The White House in December refused to accept the Environmental Protection Agency’s conclusion that greenhouse gases are pollutants that must be controlled, telling agency officials that an e-mail message containing the document would not be opened, senior E.P.A. officials said last week.
They didn't like what the E.P.A. was going to tell them about greenhouse gases, so they didn't open the email. How juvenille.
The document, which ended up in e-mail limbo, without official status, was the E.P.A.’s answer to a 2007 Supreme Court ruling that required it to determine whether greenhouse gases represent a danger to health or the environment, the officials said.
This week, more than six months later, the E.P.A. is set to respond to that order by releasing a watered-down version of the original proposal that offers no conclusion. Instead, the document reviews the legal and economic issues presented by declaring greenhouse gases a pollutant.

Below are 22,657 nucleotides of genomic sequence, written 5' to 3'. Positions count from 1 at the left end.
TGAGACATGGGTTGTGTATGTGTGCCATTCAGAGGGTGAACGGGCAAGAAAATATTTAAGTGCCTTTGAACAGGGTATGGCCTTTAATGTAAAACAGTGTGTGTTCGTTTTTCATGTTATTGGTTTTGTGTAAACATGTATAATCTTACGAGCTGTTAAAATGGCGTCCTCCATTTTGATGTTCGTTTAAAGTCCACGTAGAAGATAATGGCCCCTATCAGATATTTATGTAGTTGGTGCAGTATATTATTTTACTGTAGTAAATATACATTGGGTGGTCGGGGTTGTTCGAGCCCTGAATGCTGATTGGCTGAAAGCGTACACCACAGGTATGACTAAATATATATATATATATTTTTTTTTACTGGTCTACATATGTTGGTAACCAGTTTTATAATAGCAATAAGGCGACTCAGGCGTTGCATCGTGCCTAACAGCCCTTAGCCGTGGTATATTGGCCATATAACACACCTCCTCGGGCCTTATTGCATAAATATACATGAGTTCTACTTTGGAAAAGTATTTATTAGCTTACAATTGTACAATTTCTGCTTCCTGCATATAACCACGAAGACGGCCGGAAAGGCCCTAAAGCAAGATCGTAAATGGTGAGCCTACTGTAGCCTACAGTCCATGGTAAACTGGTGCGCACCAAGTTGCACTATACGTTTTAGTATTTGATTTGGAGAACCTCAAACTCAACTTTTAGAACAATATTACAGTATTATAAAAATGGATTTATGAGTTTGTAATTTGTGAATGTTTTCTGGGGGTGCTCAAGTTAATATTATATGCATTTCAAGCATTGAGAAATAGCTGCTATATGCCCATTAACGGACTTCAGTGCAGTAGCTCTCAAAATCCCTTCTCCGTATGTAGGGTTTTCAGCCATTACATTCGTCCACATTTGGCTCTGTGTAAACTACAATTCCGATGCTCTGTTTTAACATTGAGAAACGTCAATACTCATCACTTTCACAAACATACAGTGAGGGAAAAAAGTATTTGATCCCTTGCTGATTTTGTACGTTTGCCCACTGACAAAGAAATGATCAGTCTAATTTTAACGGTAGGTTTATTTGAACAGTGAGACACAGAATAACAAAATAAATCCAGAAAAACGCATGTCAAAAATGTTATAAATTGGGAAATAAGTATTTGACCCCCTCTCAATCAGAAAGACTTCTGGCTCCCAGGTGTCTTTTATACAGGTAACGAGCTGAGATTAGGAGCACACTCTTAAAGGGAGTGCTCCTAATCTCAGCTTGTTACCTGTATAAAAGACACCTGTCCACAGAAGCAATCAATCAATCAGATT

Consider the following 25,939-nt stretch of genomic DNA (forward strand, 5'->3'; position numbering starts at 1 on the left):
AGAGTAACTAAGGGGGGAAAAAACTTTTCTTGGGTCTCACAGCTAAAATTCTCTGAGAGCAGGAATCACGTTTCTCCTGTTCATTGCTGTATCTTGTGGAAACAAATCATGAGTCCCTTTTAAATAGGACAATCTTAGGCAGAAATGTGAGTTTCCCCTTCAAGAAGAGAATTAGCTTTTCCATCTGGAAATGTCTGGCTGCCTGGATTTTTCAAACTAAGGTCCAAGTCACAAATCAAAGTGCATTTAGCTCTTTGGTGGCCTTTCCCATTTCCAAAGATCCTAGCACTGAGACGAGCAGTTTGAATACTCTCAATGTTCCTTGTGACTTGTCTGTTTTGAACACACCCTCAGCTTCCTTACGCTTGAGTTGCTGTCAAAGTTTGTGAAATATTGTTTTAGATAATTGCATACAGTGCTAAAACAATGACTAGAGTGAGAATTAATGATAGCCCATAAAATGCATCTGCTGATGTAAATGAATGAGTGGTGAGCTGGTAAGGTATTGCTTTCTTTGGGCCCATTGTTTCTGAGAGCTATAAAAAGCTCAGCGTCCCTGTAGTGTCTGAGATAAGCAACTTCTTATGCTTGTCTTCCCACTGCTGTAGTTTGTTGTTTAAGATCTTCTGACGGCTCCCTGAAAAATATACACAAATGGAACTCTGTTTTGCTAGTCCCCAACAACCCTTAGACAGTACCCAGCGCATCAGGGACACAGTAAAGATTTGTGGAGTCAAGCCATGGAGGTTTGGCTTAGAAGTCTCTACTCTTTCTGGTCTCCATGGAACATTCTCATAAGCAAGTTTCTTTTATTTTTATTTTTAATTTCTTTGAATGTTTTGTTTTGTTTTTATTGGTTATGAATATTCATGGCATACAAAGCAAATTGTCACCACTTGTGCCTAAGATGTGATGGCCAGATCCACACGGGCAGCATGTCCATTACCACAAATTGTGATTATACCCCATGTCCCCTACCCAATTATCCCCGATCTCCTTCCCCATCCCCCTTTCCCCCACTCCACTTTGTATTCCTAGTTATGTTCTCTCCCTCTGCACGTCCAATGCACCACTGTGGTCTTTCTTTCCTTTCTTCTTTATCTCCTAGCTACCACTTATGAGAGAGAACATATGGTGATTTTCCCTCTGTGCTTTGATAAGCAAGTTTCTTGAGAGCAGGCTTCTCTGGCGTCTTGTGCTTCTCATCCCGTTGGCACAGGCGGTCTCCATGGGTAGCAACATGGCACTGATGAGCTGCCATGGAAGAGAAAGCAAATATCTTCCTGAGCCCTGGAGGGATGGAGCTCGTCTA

In order to get the administration to even read their emails, the E.P.A. has to rework them so that they offer no substance, no oppinion, no scientific fact. The Bush administration wants nothing stronger than white bread reports, since anything more would upset their world view that global warming, although happening, is not the danger we scientists and concerned citizens make it out to be. The reason is the same as it has ever been; aknowledging the dire threat of global warming compels them to do something about it, and that would hurt the big corporations that support the Republican party.
Simultaneously, Mr. Waxman’s committee is weighing its response to the White House’s refusal to turn over subpoenaed documents relating to the E.P.A.’s handling of recent climate-change and air-pollution decisions. The White House, which has turned over other material to the committee, last week asserted a claim of executive privilege over the remaining documents.
In an interview on Sunday, Mr. Fratto, the White House spokesman, said the committee chairmen did not understand the legal precedent underlying executive privilege. “There is a long legal history supporting the principle that the president should have the candid advice of his advisers,” Mr. Fratto said. Emphasis added.
Not that he'll actually listen to it.